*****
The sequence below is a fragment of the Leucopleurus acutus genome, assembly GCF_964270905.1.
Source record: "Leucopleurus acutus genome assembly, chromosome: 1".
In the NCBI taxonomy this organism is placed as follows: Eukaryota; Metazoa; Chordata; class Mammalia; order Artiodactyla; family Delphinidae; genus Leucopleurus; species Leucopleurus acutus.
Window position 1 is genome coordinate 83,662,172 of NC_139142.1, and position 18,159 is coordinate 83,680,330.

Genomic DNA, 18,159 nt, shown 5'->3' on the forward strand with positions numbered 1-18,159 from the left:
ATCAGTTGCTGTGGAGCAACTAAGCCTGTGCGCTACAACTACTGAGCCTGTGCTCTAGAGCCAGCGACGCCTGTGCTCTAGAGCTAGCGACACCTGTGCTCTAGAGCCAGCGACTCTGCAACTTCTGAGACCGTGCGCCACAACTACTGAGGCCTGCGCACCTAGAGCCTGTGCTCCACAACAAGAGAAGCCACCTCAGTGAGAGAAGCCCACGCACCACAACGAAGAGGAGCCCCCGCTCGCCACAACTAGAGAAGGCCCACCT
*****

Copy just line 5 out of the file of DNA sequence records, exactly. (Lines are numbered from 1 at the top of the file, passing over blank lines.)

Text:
Genomic DNA, 18,159 nt, shown 5'->3' on the forward strand with positions numbered 1-18,159 from the left: